Virginia had ordered 110,000 adult doses from Chiron, Ms. Caldwell said. The state ordered 115,000 children’s doses from Aventis-Pasteur, the biggest provider of vaccines.

Montgomery County health officer Dr. Ulder Tillman said the shortage has cut deeply into the county’s available doses for adults.

“We are able to get doses for children, but we don’t have doses for adults,” Dr. Tillman said.

Montgomery County will start its program to administer flu vaccines to high-risk children on Monday.

The Anne Arundel County Department of Health canceled all of its flu clinics and is waiting on directions from Maryland and the federal government.

The D.C. Health Department will be affected by the shortage, but spokeswoman Karyn Berry would not give any specifics.

“We are working with our partners to make vaccine available to priority groups,” she said.

Giant Food and Safeway officials say they are continuing with their planned vaccination programs. Giant spokesman Barry Scher advised customers to call the store’s pharmacy before coming in.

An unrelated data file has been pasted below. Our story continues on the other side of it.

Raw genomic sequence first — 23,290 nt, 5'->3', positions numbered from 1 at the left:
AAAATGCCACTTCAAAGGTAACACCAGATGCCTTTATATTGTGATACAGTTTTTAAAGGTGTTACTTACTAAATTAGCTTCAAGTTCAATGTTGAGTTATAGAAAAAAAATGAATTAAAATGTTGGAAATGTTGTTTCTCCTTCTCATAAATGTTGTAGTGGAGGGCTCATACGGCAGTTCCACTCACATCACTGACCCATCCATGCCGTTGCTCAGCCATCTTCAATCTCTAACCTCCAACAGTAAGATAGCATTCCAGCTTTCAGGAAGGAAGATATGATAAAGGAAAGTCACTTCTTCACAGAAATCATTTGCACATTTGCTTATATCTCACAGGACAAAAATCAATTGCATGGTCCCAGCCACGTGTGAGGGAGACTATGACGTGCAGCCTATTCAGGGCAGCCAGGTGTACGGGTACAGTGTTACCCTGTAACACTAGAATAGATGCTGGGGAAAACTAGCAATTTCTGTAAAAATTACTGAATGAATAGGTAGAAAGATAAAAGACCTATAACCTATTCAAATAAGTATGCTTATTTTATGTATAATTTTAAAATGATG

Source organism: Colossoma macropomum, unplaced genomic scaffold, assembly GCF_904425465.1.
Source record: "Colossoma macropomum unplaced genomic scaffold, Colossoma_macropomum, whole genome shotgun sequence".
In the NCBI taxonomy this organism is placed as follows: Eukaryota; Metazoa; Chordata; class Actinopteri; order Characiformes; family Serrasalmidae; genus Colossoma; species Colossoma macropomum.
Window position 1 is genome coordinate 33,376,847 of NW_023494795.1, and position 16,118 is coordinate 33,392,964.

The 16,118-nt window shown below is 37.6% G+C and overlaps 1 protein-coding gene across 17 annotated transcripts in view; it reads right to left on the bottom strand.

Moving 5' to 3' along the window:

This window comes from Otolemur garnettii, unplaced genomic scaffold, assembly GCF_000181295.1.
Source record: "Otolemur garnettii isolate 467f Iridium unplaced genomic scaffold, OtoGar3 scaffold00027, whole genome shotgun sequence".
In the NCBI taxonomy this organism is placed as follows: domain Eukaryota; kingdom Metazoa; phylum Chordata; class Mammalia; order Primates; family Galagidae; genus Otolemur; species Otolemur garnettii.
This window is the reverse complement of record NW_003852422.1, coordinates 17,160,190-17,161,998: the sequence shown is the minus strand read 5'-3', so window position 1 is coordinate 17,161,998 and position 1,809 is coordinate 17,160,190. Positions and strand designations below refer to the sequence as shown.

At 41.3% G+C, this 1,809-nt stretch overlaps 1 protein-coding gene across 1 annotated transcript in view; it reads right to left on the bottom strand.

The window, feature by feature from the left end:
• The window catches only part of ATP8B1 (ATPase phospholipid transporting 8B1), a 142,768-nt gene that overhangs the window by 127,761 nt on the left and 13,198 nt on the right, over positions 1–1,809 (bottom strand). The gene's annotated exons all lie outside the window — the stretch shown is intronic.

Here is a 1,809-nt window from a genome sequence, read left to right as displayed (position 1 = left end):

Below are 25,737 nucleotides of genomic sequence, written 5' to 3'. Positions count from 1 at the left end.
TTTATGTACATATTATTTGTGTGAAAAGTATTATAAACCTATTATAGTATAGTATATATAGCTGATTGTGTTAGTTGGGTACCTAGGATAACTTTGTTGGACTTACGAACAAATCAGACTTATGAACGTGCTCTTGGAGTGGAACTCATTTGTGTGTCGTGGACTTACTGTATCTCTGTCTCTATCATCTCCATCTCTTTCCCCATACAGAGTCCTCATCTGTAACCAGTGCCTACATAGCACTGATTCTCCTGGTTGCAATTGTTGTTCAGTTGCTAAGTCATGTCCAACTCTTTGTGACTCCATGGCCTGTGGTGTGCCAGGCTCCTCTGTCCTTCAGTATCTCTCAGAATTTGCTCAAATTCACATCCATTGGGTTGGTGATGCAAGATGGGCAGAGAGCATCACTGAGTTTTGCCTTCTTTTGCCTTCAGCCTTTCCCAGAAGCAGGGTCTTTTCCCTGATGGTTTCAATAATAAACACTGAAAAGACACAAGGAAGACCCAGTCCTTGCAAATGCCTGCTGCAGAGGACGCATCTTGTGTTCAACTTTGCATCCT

Ideally, about 180 million people would get vaccinated this season, CDC Director Dr. Julie Gerberding said. But far fewer people get a flu shot each year.

Everyone should “take a deep breath and recognize that this is not an emergency,” Dr. Gerberding said.

The CDC, which recommends that people get flu shots in October or November, says there are an average of 36,000 flu-related deaths annually.

Even as health officials urged people to remain calm, they said the country needs more companies producing that flu vaccine. Mr. Thompson also pleaded for more money to fund research into new methods to produce the vaccine.

Chiron, based in Emeryville, Calif., had planned to send 46 million to 48 million doses of flu vaccine to U.S. hospitals and clinics from its British facility, which is the only plant making vaccine for the United States. Only French firm Aventis-Pasteur produces more flu vaccine.

Chiron said yesterday it knew that there was a problem with contamination, but it thought it had fixed the problem and had planned to begin shipping.